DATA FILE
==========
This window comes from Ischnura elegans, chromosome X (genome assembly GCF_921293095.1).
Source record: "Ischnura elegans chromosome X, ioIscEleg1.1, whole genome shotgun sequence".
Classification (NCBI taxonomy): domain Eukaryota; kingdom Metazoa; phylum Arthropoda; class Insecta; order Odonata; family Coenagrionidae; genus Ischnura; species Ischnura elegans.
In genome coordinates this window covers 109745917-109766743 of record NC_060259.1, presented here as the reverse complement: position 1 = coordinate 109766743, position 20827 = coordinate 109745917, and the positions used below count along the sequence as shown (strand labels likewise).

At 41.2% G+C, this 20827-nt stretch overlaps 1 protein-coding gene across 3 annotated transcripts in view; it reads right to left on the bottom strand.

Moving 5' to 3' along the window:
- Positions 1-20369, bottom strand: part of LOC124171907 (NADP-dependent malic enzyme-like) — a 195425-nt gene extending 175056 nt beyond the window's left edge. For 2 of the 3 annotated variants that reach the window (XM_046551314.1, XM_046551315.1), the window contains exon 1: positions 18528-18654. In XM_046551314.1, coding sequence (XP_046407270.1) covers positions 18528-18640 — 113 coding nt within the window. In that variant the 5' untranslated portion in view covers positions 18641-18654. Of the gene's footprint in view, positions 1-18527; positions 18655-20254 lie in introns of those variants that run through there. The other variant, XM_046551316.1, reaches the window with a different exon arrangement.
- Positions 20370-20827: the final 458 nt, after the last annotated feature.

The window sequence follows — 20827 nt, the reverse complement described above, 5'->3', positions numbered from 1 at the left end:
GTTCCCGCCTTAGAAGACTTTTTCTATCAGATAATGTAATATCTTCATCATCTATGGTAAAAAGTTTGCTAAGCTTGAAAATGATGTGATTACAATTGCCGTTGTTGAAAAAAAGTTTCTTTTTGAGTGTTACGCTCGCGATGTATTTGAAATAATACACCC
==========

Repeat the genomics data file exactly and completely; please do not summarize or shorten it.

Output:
This window comes from Ischnura elegans, chromosome X (genome assembly GCF_921293095.1).
Source record: "Ischnura elegans chromosome X, ioIscEleg1.1, whole genome shotgun sequence".
Classification (NCBI taxonomy): domain Eukaryota; kingdom Metazoa; phylum Arthropoda; class Insecta; order Odonata; family Coenagrionidae; genus Ischnura; species Ischnura elegans.
In genome coordinates this window covers 109745917-109766743 of record NC_060259.1, presented here as the reverse complement: position 1 = coordinate 109766743, position 20827 = coordinate 109745917, and the positions used below count along the sequence as shown (strand labels likewise).

At 41.2% G+C, this 20827-nt stretch overlaps 1 protein-coding gene across 3 annotated transcripts in view; it reads right to left on the bottom strand.

Moving 5' to 3' along the window:
- Positions 1-20369, bottom strand: part of LOC124171907 (NADP-dependent malic enzyme-like) — a 195425-nt gene extending 175056 nt beyond the window's left edge. For 2 of the 3 annotated variants that reach the window (XM_046551314.1, XM_046551315.1), the window contains exon 1: positions 18528-18654. In XM_046551314.1, coding sequence (XP_046407270.1) covers positions 18528-18640 — 113 coding nt within the window. In that variant the 5' untranslated portion in view covers positions 18641-18654. Of the gene's footprint in view, positions 1-18527; positions 18655-20254 lie in introns of those variants that run through there. The other variant, XM_046551316.1, reaches the window with a different exon arrangement.
- Positions 20370-20827: the final 458 nt, after the last annotated feature.

The window sequence follows — 20827 nt, the reverse complement described above, 5'->3', positions numbered from 1 at the left end:
GTTCCCGCCTTAGAAGACTTTTTCTATCAGATAATGTAATATCTTCATCATCTATGGTAAAAAGTTTGCTAAGCTTGAAAATGATGTGATTACAATTGCCGTTGTTGAAAAAAAGTTTCTTTTTGAGTGTTACGCTCGCGATGTATTTGAAATAATACACCC